DISCUS: U.S. Supplier Revenues, Volumes Jump In 2020January 29, 2021
U.S. spirits supplier revenues surpassed $31 billion on volume up 5.5% to 251 million 9-liter cases in 2020, according to the Distilled Spirits Council of the U.S. With that strong performance, spirits’ share of total beverage alcohol supplier revenues climbed to 39.1%. Each percentage point is worth about $800 million, noted DISCUS chief economist David Ozgo, and last year about $1 billion of spirits suppliers’ revenue growth came from market share gains. Premiumization also drove progress last year, with 40% of revenue growth attributable to the super-premium segment.
American whiskey was a key contributor to that premiumization effect, with super-premium volume up 17%. Overall, supplier revenues from American whiskey advanced 8.2% to $4.3 billion on a 7% volume increase to 28.4 million cases. The situation is similar in Tequila and mezcal, which combined for 17% growth to $4 billion on volume up 10% to 22 million cases. Cognac, up 21% to $2.4 billion and 18.7% to 7.9 million cases, likewise continues to surge. Premixed cocktails have emerged as another growth driver, reaching $489 million on 39% revenue growth and jumping 35% to 8.4 million cases. Premixed cocktails account for only 2.6% of spirits industry volume, but represented 17% of growth last year. Moreover, premixed cocktails are not cannibalizing their parent brands, DISCUS reports, but are gaining drinkers from the beer, FMB, wine, and cider categories.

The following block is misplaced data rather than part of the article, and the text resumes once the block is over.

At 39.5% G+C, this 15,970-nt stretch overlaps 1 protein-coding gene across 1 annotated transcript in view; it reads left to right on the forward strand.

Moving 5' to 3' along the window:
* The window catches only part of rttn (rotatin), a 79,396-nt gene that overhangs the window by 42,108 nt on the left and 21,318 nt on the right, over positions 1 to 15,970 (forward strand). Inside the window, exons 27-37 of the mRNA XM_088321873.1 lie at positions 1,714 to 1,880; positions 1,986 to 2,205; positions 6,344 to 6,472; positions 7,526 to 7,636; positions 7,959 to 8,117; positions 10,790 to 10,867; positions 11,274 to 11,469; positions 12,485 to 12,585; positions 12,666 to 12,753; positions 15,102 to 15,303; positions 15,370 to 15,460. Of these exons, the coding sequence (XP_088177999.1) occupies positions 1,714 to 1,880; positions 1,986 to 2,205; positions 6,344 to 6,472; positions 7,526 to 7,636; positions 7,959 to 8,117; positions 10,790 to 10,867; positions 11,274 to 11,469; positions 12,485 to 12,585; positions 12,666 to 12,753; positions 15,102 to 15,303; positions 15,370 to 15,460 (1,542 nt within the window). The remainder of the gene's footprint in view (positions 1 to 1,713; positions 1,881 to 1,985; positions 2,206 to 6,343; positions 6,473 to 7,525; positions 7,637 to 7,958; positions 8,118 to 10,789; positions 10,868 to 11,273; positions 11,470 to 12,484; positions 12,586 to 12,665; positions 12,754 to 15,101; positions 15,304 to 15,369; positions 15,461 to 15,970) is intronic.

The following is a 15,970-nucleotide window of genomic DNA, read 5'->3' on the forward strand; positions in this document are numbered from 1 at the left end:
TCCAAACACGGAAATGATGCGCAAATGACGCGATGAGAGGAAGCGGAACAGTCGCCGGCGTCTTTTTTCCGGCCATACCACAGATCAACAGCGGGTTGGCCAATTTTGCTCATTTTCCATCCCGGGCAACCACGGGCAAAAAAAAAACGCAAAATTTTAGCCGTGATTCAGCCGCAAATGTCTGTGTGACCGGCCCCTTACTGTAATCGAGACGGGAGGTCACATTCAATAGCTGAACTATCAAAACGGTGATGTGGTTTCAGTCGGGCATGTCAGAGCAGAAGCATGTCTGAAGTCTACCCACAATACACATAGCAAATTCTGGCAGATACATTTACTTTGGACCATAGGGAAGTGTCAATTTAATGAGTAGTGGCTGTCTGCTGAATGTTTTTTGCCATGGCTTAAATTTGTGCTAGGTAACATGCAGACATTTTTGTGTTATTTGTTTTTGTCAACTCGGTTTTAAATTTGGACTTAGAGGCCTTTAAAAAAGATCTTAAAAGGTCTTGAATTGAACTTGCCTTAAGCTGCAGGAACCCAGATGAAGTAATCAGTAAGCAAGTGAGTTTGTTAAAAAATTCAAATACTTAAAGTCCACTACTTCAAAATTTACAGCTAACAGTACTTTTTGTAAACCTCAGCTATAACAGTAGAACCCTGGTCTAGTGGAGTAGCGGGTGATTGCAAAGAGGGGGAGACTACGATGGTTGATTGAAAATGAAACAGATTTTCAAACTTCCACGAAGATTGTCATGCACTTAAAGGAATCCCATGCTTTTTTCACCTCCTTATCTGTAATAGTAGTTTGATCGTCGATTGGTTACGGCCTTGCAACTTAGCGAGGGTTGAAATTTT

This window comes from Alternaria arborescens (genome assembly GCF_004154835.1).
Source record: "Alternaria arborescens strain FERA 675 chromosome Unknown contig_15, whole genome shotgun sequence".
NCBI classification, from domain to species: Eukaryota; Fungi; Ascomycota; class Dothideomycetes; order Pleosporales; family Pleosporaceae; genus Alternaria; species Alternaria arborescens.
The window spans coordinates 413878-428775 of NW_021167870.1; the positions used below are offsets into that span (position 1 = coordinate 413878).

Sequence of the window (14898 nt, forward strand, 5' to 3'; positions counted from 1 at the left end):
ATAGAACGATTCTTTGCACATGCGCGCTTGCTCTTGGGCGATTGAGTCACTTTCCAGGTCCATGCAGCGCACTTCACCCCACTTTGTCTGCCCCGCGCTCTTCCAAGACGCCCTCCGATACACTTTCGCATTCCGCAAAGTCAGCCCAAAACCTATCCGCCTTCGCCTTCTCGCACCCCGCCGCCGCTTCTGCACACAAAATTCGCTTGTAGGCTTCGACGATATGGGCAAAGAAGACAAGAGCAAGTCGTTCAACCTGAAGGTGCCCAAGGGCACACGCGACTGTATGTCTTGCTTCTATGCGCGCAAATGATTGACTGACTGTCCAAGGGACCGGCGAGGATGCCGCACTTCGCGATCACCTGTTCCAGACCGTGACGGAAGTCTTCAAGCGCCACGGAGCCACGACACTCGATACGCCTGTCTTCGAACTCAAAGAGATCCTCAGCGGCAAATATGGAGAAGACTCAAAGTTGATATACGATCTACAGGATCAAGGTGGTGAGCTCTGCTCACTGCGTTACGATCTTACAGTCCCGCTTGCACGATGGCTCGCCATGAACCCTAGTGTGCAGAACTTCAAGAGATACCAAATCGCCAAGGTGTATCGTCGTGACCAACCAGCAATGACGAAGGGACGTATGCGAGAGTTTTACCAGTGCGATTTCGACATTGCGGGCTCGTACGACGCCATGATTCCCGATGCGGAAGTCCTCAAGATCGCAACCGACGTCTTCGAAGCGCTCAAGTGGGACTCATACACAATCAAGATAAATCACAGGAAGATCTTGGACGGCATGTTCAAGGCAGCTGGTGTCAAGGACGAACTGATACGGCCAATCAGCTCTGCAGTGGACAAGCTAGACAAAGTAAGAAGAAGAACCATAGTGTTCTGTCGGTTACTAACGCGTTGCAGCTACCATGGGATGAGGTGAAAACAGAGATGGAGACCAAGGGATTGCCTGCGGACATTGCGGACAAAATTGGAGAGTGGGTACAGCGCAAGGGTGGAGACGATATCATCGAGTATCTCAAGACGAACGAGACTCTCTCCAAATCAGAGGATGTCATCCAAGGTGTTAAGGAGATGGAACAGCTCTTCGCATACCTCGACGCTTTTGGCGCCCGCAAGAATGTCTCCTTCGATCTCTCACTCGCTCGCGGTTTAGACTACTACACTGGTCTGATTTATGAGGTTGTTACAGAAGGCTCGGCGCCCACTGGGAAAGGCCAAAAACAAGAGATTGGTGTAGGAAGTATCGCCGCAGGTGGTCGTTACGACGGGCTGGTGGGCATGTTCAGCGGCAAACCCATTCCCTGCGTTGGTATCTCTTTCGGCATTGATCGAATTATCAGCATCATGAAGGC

This year, DISCUS is focused on efforts to deescalate the trade tensions between the U.S. and E.U. that have resulted in tariffs on spirits on both sides of the Atlantic. The negative effect of tariffs is illustrated by the single malt Scotch whisky segment in the U.S., which was previously growing rapidly but last year slipped 2.1% to $905 million in supplier revenues.
Also of concern is the uneven growth across the industry last year, with tariffs and on-premise closures hitting craft distillers especially hard. Off-premise spirits sales grew 18% last year, while on-premise sales plummeted 44%. Off-premise growth has decelerated over the past few months, DISCUS added, as consumers have largely curtailed the pantry-loading buying patterns seen in the early days of the pandemic.—Daniel MarstellerSubscribe to Shanken News Daily’s Email Newsletter, delivered to your inbox each morning.